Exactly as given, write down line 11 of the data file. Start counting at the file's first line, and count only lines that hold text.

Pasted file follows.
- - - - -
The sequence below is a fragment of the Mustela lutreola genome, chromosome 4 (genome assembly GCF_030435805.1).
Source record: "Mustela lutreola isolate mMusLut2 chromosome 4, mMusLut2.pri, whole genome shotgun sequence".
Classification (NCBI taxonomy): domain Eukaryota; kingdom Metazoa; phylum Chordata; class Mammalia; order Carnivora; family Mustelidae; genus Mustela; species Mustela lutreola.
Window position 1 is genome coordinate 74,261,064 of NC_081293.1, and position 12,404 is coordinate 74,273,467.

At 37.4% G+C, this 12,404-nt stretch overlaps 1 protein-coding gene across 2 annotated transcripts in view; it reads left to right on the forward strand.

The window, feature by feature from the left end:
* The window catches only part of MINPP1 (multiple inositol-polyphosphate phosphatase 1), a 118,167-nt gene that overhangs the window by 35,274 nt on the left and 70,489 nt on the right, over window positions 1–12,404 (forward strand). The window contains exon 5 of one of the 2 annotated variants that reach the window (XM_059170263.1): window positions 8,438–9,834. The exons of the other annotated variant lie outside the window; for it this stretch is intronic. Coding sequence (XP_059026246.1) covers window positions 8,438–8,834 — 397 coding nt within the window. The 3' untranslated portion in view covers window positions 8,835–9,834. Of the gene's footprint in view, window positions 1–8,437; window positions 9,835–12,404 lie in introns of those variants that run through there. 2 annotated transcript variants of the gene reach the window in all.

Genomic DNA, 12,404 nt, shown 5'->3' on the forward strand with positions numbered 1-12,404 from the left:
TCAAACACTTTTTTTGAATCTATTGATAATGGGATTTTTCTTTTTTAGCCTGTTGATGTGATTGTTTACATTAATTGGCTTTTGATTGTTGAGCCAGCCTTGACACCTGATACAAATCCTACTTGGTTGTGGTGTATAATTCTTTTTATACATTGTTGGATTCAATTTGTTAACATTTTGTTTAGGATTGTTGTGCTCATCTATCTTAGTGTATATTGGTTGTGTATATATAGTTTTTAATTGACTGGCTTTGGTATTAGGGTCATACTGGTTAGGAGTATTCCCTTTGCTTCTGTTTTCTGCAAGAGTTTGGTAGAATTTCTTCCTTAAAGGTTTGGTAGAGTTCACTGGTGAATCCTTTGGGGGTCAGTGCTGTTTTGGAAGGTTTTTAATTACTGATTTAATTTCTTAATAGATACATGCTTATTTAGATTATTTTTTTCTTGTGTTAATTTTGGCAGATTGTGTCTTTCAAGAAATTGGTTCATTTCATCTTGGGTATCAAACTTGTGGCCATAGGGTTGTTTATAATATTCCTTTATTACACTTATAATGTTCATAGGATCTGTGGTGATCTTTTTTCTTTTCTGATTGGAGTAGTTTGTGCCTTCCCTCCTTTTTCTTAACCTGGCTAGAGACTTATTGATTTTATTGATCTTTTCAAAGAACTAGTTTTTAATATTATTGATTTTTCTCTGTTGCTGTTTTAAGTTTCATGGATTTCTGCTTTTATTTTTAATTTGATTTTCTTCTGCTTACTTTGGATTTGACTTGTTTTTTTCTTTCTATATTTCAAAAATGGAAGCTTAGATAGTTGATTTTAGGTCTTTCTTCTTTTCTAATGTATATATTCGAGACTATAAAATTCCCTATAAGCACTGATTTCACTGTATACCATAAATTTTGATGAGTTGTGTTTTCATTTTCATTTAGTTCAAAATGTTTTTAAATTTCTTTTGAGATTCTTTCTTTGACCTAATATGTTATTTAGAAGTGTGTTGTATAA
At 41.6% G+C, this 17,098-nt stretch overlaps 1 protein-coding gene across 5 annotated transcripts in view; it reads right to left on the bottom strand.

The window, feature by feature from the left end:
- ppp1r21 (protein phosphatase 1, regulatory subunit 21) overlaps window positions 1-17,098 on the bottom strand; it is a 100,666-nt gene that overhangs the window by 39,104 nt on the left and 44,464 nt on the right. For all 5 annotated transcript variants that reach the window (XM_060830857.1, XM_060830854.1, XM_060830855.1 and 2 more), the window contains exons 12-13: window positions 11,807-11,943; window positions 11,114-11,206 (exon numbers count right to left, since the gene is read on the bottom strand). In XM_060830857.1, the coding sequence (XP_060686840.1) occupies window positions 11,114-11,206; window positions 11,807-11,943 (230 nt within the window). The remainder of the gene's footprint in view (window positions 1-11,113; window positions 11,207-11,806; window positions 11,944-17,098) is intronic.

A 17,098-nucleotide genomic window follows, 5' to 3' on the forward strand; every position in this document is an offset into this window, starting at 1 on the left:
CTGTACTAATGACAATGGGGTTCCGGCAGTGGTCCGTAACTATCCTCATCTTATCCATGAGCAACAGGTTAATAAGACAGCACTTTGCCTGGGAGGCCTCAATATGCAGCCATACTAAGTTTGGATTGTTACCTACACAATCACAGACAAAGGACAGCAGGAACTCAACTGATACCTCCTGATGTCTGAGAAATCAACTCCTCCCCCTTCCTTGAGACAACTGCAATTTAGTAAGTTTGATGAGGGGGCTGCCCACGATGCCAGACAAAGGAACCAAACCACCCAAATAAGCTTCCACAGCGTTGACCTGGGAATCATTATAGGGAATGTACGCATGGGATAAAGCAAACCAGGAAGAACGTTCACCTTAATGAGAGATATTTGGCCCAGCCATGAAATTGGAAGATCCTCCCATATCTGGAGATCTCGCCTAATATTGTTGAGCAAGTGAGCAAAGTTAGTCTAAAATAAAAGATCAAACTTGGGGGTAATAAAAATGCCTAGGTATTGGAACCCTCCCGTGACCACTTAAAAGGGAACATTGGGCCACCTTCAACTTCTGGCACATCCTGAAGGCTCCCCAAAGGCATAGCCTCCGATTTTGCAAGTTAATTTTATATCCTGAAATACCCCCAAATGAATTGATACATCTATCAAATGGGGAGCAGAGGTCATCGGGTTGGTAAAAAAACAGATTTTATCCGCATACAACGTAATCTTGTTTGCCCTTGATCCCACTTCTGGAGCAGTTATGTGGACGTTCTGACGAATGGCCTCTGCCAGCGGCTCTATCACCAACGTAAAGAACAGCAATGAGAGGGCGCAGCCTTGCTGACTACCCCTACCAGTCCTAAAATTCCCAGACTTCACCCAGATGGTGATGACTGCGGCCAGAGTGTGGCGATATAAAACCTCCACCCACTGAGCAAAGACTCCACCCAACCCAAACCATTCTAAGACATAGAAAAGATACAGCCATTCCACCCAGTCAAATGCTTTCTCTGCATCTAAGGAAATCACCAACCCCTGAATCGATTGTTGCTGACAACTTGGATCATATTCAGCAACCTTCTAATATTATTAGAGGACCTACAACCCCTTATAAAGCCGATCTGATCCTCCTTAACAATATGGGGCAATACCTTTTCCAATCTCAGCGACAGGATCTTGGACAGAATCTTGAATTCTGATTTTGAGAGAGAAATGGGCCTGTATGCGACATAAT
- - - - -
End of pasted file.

The window, feature by feature from the left end: